In early 1974, shortly before his death, Ye Bengqi admitted in an interview with Hugh Moss to producing perhaps thirty to forty copies of Imperial Palace enamels between about 1925 and 1940; he also identified a number of published and photographed works shown to him at the time as his own. Ye's copies are so impressive, that for half a century they convinced experts all over the world that they were genuine Qianlong products; and conversely, genuine examples, some of which are not as technically proficient, were subsequently questioned. Today Ye's works are treated as masterpieces in their own right. Although Ye did no enameling in the 1940s and the early 1950s, he took up the art again in the late 1950s in order to teach his star pupil Wang Xisan and produced a small number of bottles as demonstration pieces. Since they no longer needed to be exact copies of Imperial originals, these few later works are often stylistically more intriguing.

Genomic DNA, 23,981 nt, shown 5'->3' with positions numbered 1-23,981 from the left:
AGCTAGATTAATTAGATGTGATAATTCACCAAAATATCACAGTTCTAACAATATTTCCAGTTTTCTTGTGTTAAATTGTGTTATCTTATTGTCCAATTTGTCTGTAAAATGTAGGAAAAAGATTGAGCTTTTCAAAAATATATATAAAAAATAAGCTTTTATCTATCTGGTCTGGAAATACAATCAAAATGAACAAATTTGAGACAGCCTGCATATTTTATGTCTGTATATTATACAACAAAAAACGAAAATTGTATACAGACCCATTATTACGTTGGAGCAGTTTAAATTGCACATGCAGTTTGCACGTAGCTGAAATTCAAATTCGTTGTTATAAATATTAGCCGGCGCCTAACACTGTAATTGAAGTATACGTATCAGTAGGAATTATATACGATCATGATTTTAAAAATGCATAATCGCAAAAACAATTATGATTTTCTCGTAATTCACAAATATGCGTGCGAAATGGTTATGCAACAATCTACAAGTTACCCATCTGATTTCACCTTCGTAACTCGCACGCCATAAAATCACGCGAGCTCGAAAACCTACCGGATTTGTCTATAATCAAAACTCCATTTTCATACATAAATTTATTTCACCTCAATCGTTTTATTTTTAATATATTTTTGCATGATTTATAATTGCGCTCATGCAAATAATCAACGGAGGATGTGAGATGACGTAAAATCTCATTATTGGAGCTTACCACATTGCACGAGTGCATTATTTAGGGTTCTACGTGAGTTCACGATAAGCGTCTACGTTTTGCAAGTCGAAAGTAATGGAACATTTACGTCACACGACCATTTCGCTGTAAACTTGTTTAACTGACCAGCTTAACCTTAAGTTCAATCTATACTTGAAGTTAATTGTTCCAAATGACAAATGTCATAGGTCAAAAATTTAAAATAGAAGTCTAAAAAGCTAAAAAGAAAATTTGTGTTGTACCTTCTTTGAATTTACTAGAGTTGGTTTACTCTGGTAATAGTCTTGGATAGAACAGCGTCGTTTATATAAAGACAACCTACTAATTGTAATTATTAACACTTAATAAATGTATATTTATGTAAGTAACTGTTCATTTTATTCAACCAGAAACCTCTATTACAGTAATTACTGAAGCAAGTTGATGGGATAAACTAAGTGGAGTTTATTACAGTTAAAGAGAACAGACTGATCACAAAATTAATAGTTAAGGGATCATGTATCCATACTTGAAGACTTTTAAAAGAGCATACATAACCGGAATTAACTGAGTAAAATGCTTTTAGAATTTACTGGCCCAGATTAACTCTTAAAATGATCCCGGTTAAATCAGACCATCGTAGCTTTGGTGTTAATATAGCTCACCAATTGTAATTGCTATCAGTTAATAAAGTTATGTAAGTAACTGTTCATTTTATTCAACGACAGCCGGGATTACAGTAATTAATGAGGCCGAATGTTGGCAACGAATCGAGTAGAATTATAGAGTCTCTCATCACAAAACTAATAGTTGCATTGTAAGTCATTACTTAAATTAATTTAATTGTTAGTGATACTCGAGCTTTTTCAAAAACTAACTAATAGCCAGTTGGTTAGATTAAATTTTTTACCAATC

For a lengthy discussion of enameled wares produced by the Ye family in Beijing, see H. Moss, "The Apricot Grove Studio, Part III: Enameled Glass Wares," JICSBS, Autumn 1985, pp. 116-30, where similar examples are illustrated. See also, Moss, Graham and Tsang, The Art of the Chinese Snuff Bottle. The J & J Collection, no. 205 for a discussion of Ye Bengqi's talents as a copyist. For more recent updates on Ye's works, see also Hugh Moss, "Mysteries of the Ancient Moon," JICSBS, Spring 2006.